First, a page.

Any time you feel you have monkeyed with the options beyond recognition you can reset to default.Say you do not want Spider 3 spending too much time with your music collection (and any file associated with said collection). To avoid this, you will want to go to the File Extension Management tool. To get there, click on the Scan Options tab and then click the File Extension Management button (see Figure D).
As you can see the default skip list is fairly lengthy.By default most media extensions are already included in the skip list. But say you have another type of file (or even an in-house file type) that you want to skip. To add a new extension to skip is simple. Click on the Add button under File Extensions to Skip, which will open up a new window (Figure E).
Once you have added the new extension, click OK and the window will close.
Naturally, depending on the size of the drive and the amount of files on the drive, the scan can take quite some time. But once the scan is done, the log viewer will open to show you the complete results of the scan.
Viewing the resultsOnce the scan is complete, the Spider 3 log viewer will automatically open. This log viewer is a very helpful tool in that it gives you instant information on each file and what hit type Spider 3 has found. Take a look at Figure F. You will see a number of files that drew flags from Spider 3.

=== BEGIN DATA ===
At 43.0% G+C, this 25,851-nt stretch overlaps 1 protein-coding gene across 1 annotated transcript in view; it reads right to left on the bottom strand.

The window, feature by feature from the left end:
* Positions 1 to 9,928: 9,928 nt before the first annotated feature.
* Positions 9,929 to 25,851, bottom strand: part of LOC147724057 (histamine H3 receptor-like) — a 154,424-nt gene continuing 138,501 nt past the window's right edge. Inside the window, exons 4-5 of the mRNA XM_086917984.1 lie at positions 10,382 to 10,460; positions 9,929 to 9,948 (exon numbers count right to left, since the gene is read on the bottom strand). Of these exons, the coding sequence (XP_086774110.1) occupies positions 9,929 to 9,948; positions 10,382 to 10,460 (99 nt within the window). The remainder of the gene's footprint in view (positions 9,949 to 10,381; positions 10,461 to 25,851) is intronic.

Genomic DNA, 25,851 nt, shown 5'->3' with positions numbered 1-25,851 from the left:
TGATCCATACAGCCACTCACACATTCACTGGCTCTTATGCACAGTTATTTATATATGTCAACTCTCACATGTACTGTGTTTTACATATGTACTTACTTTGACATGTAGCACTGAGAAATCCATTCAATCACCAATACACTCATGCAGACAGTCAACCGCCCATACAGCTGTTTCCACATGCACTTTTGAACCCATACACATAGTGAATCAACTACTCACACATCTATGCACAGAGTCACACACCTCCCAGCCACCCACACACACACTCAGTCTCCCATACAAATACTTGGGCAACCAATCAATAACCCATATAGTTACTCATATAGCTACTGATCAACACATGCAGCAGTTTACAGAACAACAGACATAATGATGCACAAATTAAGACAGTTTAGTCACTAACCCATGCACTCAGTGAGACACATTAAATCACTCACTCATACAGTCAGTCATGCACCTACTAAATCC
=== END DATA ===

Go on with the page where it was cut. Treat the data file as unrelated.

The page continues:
I actually had more hits than I thought I would.
When you highlight a suspected file, below the file listing you will see all the information you will need to have. In the example above you can see that the file klein.pdf is flagged with a credit card number. I happen to know this is a false positive, so I can ignore that file. However there were file listings (not shown) that did have bank account information. Those files had been backed up, and their location was mostly obfuscated. So I most likely would have completely forgotten of their existence. Thanks to Spider 3 I can delete them.
To take action on a file (which basically means to delete the file), you do not have to open up Explorer and navigate to said file. Instead you can simply highlight the file within the log viewer and click the Erase or Delete File button.
Now the Run button is interesting. Say the file flagged has an associated application (for example Adobe Reader for PDF files). If you have a PDF file highlighted, clicking the Run button will open that highlighted file in Adobe Reader. This is a quick way to view the file to make sure Spider hasn't hit a false positive.
Without applications like Spider 3 many people would be exchanging PC hard drives with very sensitive data on them. But thankfully applications like this do exist and they are simple to use. I would highly recommend Spider 3 to any IT admin (or even home user) who wants to make sure sensitive data is not found on their hard drives.
Jack Wallen is an award-winning writer for TechRepublic and Linux.com. He’s an avid promoter of open source and the voice of The Android Expert. For more news about Jack Wallen, visit his website jackwallen.com.